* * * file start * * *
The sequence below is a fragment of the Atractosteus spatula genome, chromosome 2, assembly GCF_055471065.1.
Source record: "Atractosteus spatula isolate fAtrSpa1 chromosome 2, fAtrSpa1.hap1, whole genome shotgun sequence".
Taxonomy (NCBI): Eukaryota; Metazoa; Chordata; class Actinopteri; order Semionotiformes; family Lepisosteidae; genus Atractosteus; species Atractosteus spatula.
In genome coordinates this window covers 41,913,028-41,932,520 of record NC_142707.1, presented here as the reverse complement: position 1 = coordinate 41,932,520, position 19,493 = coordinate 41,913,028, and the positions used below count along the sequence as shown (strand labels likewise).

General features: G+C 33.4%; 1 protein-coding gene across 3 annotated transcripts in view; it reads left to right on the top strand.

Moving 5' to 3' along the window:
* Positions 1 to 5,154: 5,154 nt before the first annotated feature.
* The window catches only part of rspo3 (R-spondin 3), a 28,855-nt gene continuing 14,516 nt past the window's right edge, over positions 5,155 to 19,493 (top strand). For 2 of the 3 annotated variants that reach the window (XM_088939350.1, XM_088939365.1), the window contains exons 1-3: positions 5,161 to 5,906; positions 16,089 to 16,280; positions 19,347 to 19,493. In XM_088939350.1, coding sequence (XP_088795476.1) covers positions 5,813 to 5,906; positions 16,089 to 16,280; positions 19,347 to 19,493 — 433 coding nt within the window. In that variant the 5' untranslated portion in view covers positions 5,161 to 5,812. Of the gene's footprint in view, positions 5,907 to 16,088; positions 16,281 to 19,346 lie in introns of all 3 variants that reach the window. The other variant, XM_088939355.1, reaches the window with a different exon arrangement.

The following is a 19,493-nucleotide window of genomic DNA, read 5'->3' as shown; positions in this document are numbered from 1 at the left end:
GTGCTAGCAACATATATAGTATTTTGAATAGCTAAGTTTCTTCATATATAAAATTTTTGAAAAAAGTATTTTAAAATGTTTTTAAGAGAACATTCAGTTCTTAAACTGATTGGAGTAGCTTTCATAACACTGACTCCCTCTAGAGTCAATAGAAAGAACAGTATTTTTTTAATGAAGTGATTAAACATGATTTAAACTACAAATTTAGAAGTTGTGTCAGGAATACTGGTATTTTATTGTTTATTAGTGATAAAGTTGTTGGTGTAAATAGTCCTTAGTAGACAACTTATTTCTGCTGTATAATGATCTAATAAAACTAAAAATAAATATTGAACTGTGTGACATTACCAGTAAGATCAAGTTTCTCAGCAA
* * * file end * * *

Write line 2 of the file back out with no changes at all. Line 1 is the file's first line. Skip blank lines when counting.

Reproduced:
Source record: "Atractosteus spatula isolate fAtrSpa1 chromosome 2, fAtrSpa1.hap1, whole genome shotgun sequence".